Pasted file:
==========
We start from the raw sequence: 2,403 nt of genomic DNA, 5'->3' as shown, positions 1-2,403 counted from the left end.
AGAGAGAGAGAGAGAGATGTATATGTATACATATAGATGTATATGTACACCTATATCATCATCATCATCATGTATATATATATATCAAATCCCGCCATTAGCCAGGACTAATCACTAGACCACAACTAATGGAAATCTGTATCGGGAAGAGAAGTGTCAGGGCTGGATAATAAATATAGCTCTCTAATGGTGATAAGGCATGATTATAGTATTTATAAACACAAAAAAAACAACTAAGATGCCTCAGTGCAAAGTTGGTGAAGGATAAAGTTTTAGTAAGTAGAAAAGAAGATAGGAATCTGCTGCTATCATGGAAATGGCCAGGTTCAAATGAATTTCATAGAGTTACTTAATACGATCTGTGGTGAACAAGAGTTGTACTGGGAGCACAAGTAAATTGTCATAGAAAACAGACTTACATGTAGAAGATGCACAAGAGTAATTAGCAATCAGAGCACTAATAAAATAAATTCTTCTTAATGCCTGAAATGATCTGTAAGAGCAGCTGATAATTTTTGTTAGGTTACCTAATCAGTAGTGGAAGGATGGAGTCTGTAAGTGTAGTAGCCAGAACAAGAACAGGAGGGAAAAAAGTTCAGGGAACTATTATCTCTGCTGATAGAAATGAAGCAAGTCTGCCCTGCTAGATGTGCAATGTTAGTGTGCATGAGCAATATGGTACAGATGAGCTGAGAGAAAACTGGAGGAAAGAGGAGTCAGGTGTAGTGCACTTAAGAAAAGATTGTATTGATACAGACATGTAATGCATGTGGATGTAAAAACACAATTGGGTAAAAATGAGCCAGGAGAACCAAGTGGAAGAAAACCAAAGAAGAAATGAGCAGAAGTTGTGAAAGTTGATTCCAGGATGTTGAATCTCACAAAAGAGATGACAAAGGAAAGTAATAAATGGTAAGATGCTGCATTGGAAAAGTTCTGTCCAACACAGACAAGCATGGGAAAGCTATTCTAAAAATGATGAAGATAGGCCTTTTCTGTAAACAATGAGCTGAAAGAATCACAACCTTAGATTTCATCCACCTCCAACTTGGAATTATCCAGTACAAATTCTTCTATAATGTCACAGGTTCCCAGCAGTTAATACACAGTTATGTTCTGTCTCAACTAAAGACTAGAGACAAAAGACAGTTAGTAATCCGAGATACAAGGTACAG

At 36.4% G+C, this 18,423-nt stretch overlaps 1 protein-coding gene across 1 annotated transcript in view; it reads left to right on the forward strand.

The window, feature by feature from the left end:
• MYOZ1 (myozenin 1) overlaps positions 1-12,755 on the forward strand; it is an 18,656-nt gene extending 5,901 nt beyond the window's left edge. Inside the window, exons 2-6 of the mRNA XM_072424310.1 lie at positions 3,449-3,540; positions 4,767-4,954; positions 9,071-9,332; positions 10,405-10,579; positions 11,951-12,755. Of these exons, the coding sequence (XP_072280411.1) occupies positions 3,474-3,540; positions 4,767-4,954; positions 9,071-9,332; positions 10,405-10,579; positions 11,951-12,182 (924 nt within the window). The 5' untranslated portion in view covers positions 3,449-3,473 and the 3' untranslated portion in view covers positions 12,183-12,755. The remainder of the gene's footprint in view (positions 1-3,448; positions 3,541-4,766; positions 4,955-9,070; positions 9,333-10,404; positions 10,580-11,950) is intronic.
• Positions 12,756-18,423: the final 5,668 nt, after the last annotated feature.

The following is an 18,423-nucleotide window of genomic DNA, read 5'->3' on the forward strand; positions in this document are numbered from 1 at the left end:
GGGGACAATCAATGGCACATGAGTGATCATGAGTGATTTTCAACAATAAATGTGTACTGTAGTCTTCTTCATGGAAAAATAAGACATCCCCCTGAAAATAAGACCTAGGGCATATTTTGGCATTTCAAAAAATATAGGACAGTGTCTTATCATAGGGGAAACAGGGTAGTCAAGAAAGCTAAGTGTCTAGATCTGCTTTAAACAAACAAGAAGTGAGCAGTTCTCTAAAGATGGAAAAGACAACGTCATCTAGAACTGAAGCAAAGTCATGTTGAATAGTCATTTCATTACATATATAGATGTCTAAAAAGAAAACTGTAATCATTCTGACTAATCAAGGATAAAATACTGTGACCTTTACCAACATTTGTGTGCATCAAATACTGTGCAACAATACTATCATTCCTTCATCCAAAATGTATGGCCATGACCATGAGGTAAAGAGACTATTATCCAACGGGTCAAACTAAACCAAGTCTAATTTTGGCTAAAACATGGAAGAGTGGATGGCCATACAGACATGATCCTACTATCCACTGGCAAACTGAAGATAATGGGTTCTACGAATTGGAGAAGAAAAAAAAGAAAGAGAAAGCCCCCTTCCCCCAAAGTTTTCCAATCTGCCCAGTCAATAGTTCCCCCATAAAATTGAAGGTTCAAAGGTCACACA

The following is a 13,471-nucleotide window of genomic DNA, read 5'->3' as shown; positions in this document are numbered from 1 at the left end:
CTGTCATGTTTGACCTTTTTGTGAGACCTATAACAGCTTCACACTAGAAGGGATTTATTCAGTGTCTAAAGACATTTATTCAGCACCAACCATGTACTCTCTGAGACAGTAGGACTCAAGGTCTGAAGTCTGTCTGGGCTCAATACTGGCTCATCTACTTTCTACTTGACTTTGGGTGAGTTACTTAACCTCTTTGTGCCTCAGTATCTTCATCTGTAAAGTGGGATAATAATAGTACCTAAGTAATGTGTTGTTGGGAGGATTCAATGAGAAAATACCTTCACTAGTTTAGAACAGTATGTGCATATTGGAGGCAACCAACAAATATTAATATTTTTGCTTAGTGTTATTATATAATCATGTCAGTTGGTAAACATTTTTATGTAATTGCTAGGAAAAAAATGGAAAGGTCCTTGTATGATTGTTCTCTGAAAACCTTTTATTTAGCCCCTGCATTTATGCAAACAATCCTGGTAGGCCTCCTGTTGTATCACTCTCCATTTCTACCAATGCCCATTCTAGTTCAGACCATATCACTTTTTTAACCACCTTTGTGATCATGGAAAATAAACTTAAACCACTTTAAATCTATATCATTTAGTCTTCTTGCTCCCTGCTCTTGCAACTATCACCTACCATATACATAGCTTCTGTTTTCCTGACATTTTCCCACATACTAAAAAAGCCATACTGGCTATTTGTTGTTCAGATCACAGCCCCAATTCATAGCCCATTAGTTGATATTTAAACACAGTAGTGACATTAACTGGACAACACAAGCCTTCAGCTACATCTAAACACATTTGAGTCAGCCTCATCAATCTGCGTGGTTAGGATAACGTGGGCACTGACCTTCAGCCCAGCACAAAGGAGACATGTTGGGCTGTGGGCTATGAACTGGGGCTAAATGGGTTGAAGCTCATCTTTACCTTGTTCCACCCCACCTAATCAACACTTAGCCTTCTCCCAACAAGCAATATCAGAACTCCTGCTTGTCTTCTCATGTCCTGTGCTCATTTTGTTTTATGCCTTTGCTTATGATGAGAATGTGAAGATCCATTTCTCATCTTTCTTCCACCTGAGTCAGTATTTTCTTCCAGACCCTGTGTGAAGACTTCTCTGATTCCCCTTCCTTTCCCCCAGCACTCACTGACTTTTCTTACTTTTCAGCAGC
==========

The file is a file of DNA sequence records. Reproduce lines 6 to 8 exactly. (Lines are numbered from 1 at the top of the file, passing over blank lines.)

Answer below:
• Positions 12,756-18,423: the final 5,668 nt, after the last annotated feature.

The following is an 18,423-nucleotide window of genomic DNA, read 5'->3' on the forward strand; positions in this document are numbered from 1 at the left end:
GGGGACAATCAATGGCACATGAGTGATCATGAGTGATTTTCAACAATAAATGTGTACTGTAGTCTTCTTCATGGAAAAATAAGACATCCCCCTGAAAATAAGACCTAGGGCATATTTTGGCATTTCAAAAAATATAGGACAGTGTCTTATCATAGGGGAAACAGGGTAGTCAAGAAAGCTAAGTGTCTAGATCTGCTTTAAACAAACAAGAAGTGAGCAGTTCTCTAAAGATGGAAAAGACAACGTCATCTAGAACTGAAGCAAAGTCATGTTGAATAGTCATTTCATTACATATATAGATGTCTAAAAAGAAAACTGTAATCATTCTGACTAATCAAGGATAAAATACTGTGACCTTTACCAACATTTGTGTGCATCAAATACTGTGCAACAATACTATCATTCCTTCATCCAAAATGTATGGCCATGACCATGAGGTAAAGAGACTATTATCCAACGGGTCAAACTAAACCAAGTCTAATTTTGGCTAAAACATGGAAGAGTGGATGGCCATACAGACATGATCCTACTATCCACTGGCAAACTGAAGATAATGGGTTCTACGAATTGGAGAAGAAAAAAAAGAAAGAGAAAGCCCCCTTCCCCCAAAGTTTTCCAATCTGCCCAGTCAATAGTTCCCCCATAAAATTGAAGGTTCAAAGGTCACACA